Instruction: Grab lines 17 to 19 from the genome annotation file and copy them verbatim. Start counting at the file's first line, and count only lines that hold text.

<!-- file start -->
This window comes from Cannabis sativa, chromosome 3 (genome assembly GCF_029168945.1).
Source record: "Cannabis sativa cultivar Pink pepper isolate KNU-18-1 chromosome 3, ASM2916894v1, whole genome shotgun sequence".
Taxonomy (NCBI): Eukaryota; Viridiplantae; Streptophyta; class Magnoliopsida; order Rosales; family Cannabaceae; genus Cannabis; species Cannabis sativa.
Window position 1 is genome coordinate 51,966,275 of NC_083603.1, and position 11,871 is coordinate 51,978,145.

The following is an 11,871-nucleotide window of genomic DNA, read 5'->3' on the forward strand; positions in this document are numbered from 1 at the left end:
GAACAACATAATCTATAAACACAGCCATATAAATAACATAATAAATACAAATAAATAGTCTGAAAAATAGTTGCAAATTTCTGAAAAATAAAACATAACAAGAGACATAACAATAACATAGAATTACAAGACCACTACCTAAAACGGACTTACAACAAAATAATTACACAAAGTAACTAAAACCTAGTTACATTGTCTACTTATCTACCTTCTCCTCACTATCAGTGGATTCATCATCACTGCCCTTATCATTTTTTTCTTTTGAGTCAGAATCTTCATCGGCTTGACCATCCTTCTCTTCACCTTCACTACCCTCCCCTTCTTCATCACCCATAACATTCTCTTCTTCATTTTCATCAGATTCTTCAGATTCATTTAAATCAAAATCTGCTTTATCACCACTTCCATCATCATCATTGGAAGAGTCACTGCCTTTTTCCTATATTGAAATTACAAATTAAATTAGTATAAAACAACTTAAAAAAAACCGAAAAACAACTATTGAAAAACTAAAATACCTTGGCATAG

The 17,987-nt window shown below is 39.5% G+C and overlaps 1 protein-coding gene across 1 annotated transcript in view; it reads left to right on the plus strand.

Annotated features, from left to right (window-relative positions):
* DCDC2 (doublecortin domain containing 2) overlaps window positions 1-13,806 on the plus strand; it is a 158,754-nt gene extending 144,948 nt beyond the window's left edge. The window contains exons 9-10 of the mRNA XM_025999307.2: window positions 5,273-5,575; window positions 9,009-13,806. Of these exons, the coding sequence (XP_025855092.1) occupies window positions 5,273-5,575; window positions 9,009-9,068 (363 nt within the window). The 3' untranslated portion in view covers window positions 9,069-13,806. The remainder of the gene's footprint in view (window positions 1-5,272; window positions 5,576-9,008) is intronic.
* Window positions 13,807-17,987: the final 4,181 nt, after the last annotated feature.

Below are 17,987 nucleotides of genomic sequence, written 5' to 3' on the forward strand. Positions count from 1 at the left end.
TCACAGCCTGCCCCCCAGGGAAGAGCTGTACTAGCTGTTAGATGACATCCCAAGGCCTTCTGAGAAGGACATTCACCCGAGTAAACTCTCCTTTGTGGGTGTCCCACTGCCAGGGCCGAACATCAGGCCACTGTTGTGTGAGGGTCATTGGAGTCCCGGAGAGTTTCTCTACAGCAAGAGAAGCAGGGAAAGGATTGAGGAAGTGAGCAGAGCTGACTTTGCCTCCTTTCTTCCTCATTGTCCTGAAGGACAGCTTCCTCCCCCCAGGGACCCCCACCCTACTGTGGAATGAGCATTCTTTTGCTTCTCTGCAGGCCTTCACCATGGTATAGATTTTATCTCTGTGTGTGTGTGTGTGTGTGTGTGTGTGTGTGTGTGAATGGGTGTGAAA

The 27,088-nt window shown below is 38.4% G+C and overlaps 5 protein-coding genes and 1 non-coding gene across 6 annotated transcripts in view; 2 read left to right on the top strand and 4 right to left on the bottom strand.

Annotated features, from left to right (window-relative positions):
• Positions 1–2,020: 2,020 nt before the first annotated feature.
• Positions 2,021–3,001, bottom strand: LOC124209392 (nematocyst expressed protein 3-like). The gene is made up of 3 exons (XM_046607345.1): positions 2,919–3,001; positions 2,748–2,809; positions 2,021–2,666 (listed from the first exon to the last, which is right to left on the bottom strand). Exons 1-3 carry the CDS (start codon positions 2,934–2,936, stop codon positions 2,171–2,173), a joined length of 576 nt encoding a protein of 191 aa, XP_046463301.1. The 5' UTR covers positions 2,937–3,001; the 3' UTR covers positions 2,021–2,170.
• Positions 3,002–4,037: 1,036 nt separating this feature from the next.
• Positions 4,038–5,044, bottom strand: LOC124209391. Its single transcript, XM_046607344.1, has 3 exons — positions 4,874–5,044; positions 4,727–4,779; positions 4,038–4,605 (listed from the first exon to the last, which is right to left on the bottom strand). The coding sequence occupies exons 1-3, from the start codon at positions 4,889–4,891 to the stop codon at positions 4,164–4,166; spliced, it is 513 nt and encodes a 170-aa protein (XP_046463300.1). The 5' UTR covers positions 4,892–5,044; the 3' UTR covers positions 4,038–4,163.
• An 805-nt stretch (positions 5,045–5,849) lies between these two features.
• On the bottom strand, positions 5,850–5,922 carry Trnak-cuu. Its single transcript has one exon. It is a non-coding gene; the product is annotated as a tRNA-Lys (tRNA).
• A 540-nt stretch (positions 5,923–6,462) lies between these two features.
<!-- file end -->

• Positions 3,002–4,037: 1,036 nt separating this feature from the next.
• Positions 4,038–5,044, bottom strand: LOC124209391. Its single transcript, XM_046607344.1, has 3 exons — positions 4,874–5,044; positions 4,727–4,779; positions 4,038–4,605 (listed from the first exon to the last, which is right to left on the bottom strand). The coding sequence occupies exons 1-3, from the start codon at positions 4,889–4,891 to the stop codon at positions 4,164–4,166; spliced, it is 513 nt and encodes a 170-aa protein (XP_046463300.1). The 5' UTR covers positions 4,892–5,044; the 3' UTR covers positions 4,038–4,163.
• An 805-nt stretch (positions 5,045–5,849) lies between these two features.